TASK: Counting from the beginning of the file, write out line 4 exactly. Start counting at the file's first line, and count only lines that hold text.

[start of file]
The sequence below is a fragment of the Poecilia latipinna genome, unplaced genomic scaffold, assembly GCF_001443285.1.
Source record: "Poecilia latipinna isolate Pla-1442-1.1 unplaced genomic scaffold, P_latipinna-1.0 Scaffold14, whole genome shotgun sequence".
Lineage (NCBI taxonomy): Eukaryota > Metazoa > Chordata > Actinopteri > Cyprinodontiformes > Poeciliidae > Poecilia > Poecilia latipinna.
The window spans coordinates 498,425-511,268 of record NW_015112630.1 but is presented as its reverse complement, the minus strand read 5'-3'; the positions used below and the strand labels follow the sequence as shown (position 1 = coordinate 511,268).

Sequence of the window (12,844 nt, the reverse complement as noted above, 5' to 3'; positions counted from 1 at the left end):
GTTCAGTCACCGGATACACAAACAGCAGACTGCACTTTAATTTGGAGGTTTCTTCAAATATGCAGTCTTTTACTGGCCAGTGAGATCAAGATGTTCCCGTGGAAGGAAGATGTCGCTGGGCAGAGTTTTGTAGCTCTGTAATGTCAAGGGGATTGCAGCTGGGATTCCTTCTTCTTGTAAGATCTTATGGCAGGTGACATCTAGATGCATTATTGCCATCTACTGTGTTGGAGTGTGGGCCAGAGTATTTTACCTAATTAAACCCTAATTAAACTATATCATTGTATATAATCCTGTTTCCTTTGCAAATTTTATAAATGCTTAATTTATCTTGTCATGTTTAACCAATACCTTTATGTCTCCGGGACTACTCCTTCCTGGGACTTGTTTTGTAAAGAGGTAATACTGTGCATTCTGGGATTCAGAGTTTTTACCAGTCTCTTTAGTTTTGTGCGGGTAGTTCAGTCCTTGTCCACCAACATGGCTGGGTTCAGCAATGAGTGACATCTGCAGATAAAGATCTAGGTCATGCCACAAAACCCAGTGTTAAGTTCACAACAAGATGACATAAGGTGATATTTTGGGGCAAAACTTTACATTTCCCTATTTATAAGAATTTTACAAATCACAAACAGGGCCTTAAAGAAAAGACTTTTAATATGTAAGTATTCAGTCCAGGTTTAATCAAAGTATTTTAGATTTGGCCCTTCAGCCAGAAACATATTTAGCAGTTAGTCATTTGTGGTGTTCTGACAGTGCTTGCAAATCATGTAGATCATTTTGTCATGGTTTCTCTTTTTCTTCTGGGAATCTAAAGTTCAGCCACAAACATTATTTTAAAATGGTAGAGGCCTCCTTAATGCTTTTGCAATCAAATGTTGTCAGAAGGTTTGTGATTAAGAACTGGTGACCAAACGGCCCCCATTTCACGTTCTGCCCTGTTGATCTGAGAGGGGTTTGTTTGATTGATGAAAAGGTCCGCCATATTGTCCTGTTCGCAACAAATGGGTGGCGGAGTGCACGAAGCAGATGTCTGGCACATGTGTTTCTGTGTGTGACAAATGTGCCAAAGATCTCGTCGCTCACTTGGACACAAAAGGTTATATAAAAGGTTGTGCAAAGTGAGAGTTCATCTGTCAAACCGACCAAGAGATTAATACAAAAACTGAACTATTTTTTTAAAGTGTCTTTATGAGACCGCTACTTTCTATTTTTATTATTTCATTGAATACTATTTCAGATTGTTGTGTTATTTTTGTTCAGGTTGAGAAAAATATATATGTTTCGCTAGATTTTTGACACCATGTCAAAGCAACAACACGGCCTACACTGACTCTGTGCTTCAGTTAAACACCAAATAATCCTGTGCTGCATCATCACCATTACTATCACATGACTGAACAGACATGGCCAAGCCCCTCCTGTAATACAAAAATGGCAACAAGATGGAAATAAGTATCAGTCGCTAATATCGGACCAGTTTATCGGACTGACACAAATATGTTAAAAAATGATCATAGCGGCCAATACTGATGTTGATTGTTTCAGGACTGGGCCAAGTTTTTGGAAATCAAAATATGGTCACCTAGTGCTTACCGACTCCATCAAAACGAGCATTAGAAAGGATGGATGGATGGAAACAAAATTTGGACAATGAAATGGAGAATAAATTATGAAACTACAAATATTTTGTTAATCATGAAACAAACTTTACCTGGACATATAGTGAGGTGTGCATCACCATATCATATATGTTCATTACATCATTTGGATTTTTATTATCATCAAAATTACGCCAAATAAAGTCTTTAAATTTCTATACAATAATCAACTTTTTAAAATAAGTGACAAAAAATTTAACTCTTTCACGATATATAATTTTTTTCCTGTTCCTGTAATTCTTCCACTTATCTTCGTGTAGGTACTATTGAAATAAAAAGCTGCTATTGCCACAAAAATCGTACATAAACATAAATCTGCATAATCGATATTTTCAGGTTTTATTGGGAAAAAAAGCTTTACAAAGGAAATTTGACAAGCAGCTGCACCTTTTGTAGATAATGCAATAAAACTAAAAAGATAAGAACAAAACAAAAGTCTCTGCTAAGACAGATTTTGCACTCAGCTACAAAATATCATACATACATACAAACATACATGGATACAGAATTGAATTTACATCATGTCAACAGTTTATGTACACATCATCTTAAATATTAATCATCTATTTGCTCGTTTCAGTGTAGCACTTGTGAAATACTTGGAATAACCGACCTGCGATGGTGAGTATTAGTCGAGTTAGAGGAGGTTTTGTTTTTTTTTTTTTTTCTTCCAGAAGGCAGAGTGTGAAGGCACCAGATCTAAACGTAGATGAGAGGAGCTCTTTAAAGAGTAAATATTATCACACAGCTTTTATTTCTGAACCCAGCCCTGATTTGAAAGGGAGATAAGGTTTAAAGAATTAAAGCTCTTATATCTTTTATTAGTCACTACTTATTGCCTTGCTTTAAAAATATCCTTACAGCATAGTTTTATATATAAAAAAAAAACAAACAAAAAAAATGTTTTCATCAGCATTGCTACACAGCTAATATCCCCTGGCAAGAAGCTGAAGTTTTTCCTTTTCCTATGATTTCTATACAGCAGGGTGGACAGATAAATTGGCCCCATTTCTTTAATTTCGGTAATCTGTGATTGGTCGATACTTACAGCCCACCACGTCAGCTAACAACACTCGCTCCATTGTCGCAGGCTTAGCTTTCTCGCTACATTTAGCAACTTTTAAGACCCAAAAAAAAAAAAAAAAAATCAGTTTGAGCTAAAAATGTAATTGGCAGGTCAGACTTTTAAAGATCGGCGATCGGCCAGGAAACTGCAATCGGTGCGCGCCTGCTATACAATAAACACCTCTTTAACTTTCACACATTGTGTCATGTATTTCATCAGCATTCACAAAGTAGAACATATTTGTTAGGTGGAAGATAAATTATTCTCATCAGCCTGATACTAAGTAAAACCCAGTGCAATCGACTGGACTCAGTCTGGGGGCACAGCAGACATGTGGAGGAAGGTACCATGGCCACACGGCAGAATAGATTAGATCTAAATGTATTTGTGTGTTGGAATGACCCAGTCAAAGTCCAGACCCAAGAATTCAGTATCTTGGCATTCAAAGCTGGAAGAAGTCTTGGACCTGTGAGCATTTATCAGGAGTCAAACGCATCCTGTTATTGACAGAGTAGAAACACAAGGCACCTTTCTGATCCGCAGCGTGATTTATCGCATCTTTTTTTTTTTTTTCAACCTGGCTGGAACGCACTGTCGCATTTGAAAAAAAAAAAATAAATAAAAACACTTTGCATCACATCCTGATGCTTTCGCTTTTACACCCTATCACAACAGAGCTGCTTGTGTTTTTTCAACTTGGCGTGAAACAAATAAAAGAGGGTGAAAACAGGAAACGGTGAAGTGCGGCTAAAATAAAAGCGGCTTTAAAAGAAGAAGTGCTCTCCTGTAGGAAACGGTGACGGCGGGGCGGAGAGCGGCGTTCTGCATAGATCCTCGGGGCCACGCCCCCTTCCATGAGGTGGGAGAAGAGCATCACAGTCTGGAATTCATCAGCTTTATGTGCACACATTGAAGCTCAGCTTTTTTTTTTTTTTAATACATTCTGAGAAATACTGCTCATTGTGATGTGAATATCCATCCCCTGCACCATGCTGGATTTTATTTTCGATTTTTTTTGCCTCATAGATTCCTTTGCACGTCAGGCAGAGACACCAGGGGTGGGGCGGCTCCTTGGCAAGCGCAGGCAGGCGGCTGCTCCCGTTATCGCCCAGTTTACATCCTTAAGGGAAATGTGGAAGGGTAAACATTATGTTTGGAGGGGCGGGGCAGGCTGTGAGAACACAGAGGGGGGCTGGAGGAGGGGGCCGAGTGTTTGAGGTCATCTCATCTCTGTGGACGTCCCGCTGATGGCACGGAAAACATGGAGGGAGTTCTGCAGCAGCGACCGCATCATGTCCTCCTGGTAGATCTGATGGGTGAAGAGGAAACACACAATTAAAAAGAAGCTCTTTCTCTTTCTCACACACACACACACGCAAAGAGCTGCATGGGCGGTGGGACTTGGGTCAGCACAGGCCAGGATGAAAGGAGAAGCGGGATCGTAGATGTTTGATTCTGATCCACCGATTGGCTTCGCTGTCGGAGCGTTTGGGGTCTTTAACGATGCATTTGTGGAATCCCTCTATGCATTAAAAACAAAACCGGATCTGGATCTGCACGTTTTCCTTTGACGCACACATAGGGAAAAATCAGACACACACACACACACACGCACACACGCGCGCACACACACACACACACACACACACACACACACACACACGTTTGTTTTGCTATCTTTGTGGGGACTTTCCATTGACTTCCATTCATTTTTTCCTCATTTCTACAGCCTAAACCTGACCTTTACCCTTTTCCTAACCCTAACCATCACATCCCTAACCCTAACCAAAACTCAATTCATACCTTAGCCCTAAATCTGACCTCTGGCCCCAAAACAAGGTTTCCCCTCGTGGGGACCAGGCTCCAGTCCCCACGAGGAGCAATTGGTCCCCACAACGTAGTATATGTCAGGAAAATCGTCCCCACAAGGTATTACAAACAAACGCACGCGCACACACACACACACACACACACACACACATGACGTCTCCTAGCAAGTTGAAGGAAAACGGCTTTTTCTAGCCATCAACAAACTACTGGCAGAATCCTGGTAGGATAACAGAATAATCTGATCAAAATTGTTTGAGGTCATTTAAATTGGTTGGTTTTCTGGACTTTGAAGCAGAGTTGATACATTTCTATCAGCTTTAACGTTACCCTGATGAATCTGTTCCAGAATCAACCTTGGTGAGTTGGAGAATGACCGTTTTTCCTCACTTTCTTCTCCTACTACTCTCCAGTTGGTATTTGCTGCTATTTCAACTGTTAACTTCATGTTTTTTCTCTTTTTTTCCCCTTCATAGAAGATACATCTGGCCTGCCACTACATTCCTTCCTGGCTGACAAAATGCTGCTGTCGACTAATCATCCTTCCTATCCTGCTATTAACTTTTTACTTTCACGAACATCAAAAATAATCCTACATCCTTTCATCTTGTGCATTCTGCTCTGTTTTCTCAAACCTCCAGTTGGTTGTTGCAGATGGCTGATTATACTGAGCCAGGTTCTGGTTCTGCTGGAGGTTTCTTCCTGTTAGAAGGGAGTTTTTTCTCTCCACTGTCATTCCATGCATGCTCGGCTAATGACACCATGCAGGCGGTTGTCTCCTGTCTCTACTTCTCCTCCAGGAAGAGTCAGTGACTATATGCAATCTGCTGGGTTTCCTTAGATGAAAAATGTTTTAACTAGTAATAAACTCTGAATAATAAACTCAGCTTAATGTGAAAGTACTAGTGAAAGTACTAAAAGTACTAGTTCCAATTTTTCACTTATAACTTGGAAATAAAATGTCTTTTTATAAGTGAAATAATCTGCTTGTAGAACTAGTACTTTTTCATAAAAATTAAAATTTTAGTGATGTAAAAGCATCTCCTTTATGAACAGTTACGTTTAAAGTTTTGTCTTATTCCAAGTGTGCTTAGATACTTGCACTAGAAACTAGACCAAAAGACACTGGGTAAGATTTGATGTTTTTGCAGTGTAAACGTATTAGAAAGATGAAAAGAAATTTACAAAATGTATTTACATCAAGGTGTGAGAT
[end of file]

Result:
The window spans coordinates 498,425-511,268 of record NW_015112630.1 but is presented as its reverse complement, the minus strand read 5'-3'; the positions used below and the strand labels follow the sequence as shown (position 1 = coordinate 511,268).